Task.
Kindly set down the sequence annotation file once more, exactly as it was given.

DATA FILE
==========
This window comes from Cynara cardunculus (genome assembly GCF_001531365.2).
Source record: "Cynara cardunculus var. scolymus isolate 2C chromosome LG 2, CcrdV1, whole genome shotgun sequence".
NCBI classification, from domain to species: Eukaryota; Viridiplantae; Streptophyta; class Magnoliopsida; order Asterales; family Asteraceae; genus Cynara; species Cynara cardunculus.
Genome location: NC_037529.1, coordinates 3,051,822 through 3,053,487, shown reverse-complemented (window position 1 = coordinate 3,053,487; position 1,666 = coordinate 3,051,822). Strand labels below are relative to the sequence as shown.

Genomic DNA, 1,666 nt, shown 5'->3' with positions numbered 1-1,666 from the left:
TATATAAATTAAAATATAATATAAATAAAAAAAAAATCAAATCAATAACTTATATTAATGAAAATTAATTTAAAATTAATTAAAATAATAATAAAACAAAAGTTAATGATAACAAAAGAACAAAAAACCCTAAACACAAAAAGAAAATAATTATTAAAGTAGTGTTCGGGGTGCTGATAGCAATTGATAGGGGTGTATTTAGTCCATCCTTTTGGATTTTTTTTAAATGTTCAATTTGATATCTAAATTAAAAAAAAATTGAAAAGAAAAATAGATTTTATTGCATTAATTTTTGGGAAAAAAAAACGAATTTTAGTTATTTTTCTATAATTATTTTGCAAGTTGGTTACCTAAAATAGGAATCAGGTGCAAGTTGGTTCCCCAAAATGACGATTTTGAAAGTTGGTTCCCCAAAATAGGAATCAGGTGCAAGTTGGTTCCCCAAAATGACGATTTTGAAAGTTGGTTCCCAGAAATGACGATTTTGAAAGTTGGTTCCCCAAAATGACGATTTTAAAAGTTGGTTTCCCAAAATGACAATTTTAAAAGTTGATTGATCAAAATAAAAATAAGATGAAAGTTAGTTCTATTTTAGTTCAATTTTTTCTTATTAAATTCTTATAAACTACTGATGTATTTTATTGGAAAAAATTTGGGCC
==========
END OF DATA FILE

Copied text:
This window comes from Cynara cardunculus (genome assembly GCF_001531365.2).
Source record: "Cynara cardunculus var. scolymus isolate 2C chromosome LG 2, CcrdV1, whole genome shotgun sequence".
NCBI classification, from domain to species: Eukaryota; Viridiplantae; Streptophyta; class Magnoliopsida; order Asterales; family Asteraceae; genus Cynara; species Cynara cardunculus.
Genome location: NC_037529.1, coordinates 3,051,822 through 3,053,487, shown reverse-complemented (window position 1 = coordinate 3,053,487; position 1,666 = coordinate 3,051,822). Strand labels below are relative to the sequence as shown.

Genomic DNA, 1,666 nt, shown 5'->3' with positions numbered 1-1,666 from the left:
TATATAAATTAAAATATAATATAAATAAAAAAAAAATCAAATCAATAACTTATATTAATGAAAATTAATTTAAAATTAATTAAAATAATAATAAAACAAAAGTTAATGATAACAAAAGAACAAAAAACCCTAAACACAAAAAGAAAATAATTATTAAAGTAGTGTTCGGGGTGCTGATAGCAATTGATAGGGGTGTATTTAGTCCATCCTTTTGGATTTTTTTTAAATGTTCAATTTGATATCTAAATTAAAAAAAAATTGAAAAGAAAAATAGATTTTATTGCATTAATTTTTGGGAAAAAAAAACGAATTTTAGTTATTTTTCTATAATTATTTTGCAAGTTGGTTACCTAAAATAGGAATCAGGTGCAAGTTGGTTCCCCAAAATGACGATTTTGAAAGTTGGTTCCCCAAAATAGGAATCAGGTGCAAGTTGGTTCCCCAAAATGACGATTTTGAAAGTTGGTTCCCAGAAATGACGATTTTGAAAGTTGGTTCCCCAAAATGACGATTTTAAAAGTTGGTTTCCCAAAATGACAATTTTAAAAGTTGATTGATCAAAATAAAAATAAGATGAAAGTTAGTTCTATTTTAGTTCAATTTTTTCTTATTAAATTCTTATAAACTACTGATGTATTTTATTGGAAAAAATTTGGGCC